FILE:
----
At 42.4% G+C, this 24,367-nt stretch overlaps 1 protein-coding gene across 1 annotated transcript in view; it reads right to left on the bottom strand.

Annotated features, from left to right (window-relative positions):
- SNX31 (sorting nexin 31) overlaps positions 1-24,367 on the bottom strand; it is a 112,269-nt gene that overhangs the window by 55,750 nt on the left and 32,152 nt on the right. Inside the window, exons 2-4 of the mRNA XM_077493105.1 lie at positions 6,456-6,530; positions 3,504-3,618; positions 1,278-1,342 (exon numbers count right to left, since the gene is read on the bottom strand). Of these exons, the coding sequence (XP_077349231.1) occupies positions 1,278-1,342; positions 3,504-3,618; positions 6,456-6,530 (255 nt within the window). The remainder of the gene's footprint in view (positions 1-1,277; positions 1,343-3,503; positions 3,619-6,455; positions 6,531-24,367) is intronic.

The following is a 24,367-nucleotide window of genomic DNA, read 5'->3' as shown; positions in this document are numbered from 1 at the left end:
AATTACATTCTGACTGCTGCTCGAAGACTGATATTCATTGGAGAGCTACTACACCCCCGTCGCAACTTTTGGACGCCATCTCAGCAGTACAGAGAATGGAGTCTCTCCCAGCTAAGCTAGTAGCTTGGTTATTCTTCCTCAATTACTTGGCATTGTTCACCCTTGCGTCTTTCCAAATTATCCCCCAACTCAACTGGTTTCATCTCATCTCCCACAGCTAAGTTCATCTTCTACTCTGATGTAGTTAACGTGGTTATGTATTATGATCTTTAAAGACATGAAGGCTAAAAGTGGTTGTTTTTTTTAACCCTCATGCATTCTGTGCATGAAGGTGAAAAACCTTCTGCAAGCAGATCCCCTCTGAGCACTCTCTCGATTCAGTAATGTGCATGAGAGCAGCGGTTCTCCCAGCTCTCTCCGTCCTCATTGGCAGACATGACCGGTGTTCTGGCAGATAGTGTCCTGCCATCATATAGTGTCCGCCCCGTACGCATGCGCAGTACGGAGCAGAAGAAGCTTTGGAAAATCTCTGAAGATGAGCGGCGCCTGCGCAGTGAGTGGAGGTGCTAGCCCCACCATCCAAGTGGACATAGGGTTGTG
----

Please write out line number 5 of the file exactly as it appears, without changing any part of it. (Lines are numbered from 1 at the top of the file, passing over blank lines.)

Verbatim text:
AATTACATTCTGACTGCTGCTCGAAGACTGATATTCATTGGAGAGCTACTACACCCCCGTCGCAACTTTTGGACGCCATCTCAGCAGTACAGAGAATGGAGTCTCTCCCAGCTAAGCTAGTAGCTTGGTTATTCTTCCTCAATTACTTGGCATTGTTCACCCTTGCGTCTTTCCAAATTATCCCCCAACTCAACTGGTTTCATCTCATCTCCCACAGCTAAGTTCATCTTCTACTCTGATGTAGTTAACGTGGTTATGTATTATGATCTTTAAAGACATGAAGGCTAAAAGTGGTTGTTTTTTTTAACCCTCATGCATTCTGTGCATGAAGGTGAAAAACCTTCTGCAAGCAGATCCCCTCTGAGCACTCTCTCGATTCAGTAATGTGCATGAGAGCAGCGGTTCTCCCAGCTCTCTCCGTCCTCATTGGCAGACATGACCGGTGTTCTGGCAGATAGTGTCCTGCCATCATATAGTGTCCGCCCCGTACGCATGCGCAGTACGGAGCAGAAGAAGCTTTGGAAAATCTCTGAAGATGAGCGGCGCCTGCGCAGTGAGTGGAGGTGCTAGCCCCACCATCCAAGTGGACATAGGGTTGTG